A common misunderstanding is that if you get released from jail without charges, then you will never be charged at a later time. While it is certainly possible that you may never face charges later, the more likely answer is that the prosecution did not get charges filed against you in time. Either that, or…

“Don’t talk to the police without a lawyer.” Generally, the best piece of advice a person can follow when interacting with law enforcement. After all, the Sixth Amendment guarantees the right to counsel and you have the right to not incriminate yourself under the Fifth Amendment. But when do these rights attach during a DWI…

Short answer: yes. Longer answer: it depends on where your DWI happened, whether you have prior DWIs, what your alcohol concentration was, whether there were kids in the car, if you refused the test, among other circumstances. Most 4th Degree DWI cases do not result in jail time in Minnesota, although they are misdemeanor offenses…

If you are eligible under Minnesota’s expungement law to seal your record, then it will generally take at least 4 – 6 months to complete the process. Once you, or your attorney, file and serve your expungement petition and supporting documentation, then the court will not hear your expungement hearing for at least 60 days….

In Minnesota, a petty misdemeanor is not a crime. They are less serious than misdemeanors. There is no possible jail time or probation associated with petty misdemeanors. There is a maximum fine of up to $300 for such an offense. The most common petty misdemeanors are violations of traffic regulations, such as speeding, driving with…

In Minnesota, a misdemeanor offense is a crime that has a maximum penalty of up to ninety days in jail and a $1,000 fine. Misdemeanors are less serious than a gross misdemeanor, but more severe than a petty misdemeanor. Common misdemeanors include Fourth Degree DWI, Domestic Assault, Disorderly Conduct, Fifth Degree Assault, Theft less than…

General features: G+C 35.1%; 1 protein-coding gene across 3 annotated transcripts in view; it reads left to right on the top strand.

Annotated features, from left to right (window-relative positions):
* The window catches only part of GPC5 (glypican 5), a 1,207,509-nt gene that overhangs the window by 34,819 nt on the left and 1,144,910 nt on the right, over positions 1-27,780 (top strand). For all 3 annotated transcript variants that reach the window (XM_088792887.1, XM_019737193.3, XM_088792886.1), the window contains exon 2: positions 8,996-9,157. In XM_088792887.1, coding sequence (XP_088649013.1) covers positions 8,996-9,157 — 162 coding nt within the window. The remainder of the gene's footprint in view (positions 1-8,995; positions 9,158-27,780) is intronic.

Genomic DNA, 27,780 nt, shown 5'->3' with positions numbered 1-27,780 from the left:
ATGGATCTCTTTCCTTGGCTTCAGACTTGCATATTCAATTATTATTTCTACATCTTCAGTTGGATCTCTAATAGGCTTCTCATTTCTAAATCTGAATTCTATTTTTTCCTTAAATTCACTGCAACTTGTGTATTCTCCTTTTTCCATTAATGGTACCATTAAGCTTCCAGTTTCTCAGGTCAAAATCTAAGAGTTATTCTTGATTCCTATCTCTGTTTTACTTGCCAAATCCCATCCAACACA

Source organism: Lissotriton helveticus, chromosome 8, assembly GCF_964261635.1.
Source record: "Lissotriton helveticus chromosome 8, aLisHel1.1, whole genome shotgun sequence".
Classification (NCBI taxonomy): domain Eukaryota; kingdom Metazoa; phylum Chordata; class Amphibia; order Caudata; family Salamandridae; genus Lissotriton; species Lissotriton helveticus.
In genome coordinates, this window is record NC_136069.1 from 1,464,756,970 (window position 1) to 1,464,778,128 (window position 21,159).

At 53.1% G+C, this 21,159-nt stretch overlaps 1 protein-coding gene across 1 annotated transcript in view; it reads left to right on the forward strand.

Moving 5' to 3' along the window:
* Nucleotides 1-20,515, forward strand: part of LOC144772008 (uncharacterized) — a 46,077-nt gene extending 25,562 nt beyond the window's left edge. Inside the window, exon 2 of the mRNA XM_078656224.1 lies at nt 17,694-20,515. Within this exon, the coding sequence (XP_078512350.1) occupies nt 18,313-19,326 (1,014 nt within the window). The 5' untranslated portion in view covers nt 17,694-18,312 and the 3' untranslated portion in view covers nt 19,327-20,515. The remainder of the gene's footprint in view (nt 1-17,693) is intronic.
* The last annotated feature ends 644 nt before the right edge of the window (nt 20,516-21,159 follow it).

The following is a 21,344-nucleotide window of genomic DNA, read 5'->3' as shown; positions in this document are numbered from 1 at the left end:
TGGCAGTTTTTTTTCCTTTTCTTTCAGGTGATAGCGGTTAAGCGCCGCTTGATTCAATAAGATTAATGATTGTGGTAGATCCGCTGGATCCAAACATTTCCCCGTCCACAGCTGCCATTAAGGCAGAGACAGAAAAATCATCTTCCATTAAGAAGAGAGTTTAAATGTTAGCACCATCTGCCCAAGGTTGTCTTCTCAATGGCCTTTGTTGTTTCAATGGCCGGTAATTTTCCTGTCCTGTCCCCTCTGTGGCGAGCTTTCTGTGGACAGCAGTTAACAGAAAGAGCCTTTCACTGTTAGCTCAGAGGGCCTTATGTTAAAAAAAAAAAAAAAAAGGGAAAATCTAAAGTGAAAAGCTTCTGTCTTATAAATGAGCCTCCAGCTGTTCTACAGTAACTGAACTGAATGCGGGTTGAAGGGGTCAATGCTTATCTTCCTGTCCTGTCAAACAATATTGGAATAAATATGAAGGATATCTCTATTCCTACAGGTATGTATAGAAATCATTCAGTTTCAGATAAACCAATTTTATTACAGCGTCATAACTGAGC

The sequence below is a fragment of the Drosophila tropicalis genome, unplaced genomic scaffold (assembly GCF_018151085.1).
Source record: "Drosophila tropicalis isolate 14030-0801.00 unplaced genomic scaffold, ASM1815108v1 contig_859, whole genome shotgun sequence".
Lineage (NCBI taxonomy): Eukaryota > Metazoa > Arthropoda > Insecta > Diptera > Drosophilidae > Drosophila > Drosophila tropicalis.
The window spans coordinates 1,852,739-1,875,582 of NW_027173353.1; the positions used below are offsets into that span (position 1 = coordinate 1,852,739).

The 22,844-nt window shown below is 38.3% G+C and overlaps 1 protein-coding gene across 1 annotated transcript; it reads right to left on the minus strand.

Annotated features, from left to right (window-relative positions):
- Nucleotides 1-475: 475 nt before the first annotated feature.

In Minnesota, a gross misdemeanor offense is a crime in which no more than one year in jail and a $3,000 may be imposed. Gross misdemeanors are more severe than a misdemeanor, but less serious than a felony. Common gross misdemeanors include Second and Third Degree DWI, Driving After Cancellation Inimical to Public Safety, Violating…

In Minnesota, a felony offense is a crime in which more than one year of imprisonment may be imposed. When you receive a sentence of more than a year of incarceration it means you are going to a state prison facility and not a local county jail. How much prison time you may receive is…

If you are arrested for a criminal offense, you cannot be held in jail forever without seeing a judge. The 36 and 48-hour rules protect against such inhumane scenarios. If someone you know has recently been arrested, understanding these time limitation rules and how each county applies them, will help you understand when that person…

If you are trying to figure out when will bail get set for someone, the quickest way to find out is to either call a criminal defense lawyer or call the sheriff’s office where the offense occurred. Most criminal defense attorneys worth their salt will have an idea of when bail may get set or…

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